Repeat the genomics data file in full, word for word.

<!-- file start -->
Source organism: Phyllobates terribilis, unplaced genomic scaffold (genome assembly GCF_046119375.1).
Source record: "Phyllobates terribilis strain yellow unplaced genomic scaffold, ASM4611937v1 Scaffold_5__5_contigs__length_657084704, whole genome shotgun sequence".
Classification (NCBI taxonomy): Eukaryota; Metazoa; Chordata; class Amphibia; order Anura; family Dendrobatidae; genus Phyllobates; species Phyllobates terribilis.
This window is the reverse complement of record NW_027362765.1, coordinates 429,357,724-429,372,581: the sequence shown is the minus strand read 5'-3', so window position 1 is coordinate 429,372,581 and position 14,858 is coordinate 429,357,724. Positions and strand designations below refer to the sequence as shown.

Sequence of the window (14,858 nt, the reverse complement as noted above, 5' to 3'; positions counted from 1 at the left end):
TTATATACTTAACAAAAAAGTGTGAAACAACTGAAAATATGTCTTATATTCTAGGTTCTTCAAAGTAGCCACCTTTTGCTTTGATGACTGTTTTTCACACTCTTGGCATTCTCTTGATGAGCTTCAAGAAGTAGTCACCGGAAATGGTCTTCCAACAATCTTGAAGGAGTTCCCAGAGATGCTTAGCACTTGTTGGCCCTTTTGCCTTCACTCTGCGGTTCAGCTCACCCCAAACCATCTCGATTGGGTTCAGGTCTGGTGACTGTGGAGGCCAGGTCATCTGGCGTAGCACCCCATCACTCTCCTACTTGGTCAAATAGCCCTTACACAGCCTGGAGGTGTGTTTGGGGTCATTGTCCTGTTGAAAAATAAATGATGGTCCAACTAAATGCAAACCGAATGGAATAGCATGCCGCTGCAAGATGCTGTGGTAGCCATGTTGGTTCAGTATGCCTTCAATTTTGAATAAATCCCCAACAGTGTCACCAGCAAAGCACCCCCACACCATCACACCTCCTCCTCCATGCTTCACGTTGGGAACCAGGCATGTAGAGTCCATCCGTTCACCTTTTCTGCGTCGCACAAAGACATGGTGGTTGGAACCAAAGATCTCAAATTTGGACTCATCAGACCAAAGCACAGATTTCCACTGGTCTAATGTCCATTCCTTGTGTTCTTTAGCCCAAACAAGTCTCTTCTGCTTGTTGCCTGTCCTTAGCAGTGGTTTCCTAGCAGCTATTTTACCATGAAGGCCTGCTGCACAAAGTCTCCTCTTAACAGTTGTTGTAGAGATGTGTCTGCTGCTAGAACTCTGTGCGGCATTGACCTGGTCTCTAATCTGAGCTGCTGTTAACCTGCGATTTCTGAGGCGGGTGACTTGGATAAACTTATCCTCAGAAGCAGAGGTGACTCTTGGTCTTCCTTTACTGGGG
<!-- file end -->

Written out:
Source organism: Phyllobates terribilis, unplaced genomic scaffold (genome assembly GCF_046119375.1).
Source record: "Phyllobates terribilis strain yellow unplaced genomic scaffold, ASM4611937v1 Scaffold_5__5_contigs__length_657084704, whole genome shotgun sequence".
Classification (NCBI taxonomy): Eukaryota; Metazoa; Chordata; class Amphibia; order Anura; family Dendrobatidae; genus Phyllobates; species Phyllobates terribilis.
This window is the reverse complement of record NW_027362765.1, coordinates 429,357,724-429,372,581: the sequence shown is the minus strand read 5'-3', so window position 1 is coordinate 429,372,581 and position 14,858 is coordinate 429,357,724. Positions and strand designations below refer to the sequence as shown.

Sequence of the window (14,858 nt, the reverse complement as noted above, 5' to 3'; positions counted from 1 at the left end):
TTATATACTTAACAAAAAAGTGTGAAACAACTGAAAATATGTCTTATATTCTAGGTTCTTCAAAGTAGCCACCTTTTGCTTTGATGACTGTTTTTCACACTCTTGGCATTCTCTTGATGAGCTTCAAGAAGTAGTCACCGGAAATGGTCTTCCAACAATCTTGAAGGAGTTCCCAGAGATGCTTAGCACTTGTTGGCCCTTTTGCCTTCACTCTGCGGTTCAGCTCACCCCAAACCATCTCGATTGGGTTCAGGTCTGGTGACTGTGGAGGCCAGGTCATCTGGCGTAGCACCCCATCACTCTCCTACTTGGTCAAATAGCCCTTACACAGCCTGGAGGTGTGTTTGGGGTCATTGTCCTGTTGAAAAATAAATGATGGTCCAACTAAATGCAAACCGAATGGAATAGCATGCCGCTGCAAGATGCTGTGGTAGCCATGTTGGTTCAGTATGCCTTCAATTTTGAATAAATCCCCAACAGTGTCACCAGCAAAGCACCCCCACACCATCACACCTCCTCCTCCATGCTTCACGTTGGGAACCAGGCATGTAGAGTCCATCCGTTCACCTTTTCTGCGTCGCACAAAGACATGGTGGTTGGAACCAAAGATCTCAAATTTGGACTCATCAGACCAAAGCACAGATTTCCACTGGTCTAATGTCCATTCCTTGTGTTCTTTAGCCCAAACAAGTCTCTTCTGCTTGTTGCCTGTCCTTAGCAGTGGTTTCCTAGCAGCTATTTTACCATGAAGGCCTGCTGCACAAAGTCTCCTCTTAACAGTTGTTGTAGAGATGTGTCTGCTGCTAGAACTCTGTGCGGCATTGACCTGGTCTCTAATCTGAGCTGCTGTTAACCTGCGATTTCTGAGGCGGGTGACTTGGATAAACTTATCCTCAGAAGCAGAGGTGACTCTTGGTCTTCCTTTACTGGGG